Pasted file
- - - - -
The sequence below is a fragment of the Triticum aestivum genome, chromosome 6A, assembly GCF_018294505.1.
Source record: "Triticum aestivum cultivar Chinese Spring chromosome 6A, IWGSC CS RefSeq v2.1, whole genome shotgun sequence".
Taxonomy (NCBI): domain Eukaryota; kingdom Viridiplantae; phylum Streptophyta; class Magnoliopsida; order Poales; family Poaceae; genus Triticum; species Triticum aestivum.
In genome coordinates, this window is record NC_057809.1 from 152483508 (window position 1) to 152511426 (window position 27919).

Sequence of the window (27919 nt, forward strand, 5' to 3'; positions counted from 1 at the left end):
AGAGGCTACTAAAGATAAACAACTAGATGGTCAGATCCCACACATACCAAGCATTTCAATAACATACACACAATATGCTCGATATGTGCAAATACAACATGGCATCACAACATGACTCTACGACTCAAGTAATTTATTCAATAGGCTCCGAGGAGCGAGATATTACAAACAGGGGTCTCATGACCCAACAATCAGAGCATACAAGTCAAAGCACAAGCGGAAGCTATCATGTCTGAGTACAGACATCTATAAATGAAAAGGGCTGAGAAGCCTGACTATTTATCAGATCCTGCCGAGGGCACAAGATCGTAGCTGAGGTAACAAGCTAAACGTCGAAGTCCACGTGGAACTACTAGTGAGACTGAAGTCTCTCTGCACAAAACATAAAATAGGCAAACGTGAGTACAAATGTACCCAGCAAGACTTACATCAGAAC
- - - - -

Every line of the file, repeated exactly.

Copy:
The sequence below is a fragment of the Triticum aestivum genome, chromosome 6A, assembly GCF_018294505.1.
Source record: "Triticum aestivum cultivar Chinese Spring chromosome 6A, IWGSC CS RefSeq v2.1, whole genome shotgun sequence".
Taxonomy (NCBI): domain Eukaryota; kingdom Viridiplantae; phylum Streptophyta; class Magnoliopsida; order Poales; family Poaceae; genus Triticum; species Triticum aestivum.
In genome coordinates, this window is record NC_057809.1 from 152483508 (window position 1) to 152511426 (window position 27919).

Sequence of the window (27919 nt, forward strand, 5' to 3'; positions counted from 1 at the left end):
AGAGGCTACTAAAGATAAACAACTAGATGGTCAGATCCCACACATACCAAGCATTTCAATAACATACACACAATATGCTCGATATGTGCAAATACAACATGGCATCACAACATGACTCTACGACTCAAGTAATTTATTCAATAGGCTCCGAGGAGCGAGATATTACAAACAGGGGTCTCATGACCCAACAATCAGAGCATACAAGTCAAAGCACAAGCGGAAGCTATCATGTCTGAGTACAGACATCTATAAATGAAAAGGGCTGAGAAGCCTGACTATTTATCAGATCCTGCCGAGGGCACAAGATCGTAGCTGAGGTAACAAGCTAAACGTCGAAGTCCACGTGGAACTACTAGTGAGACTGAAGTCTCTCTGCACAAAACATAAAATAGGCAAACGTGAGTACAAATGTACCCAGCAAGACTTACATCAGAAC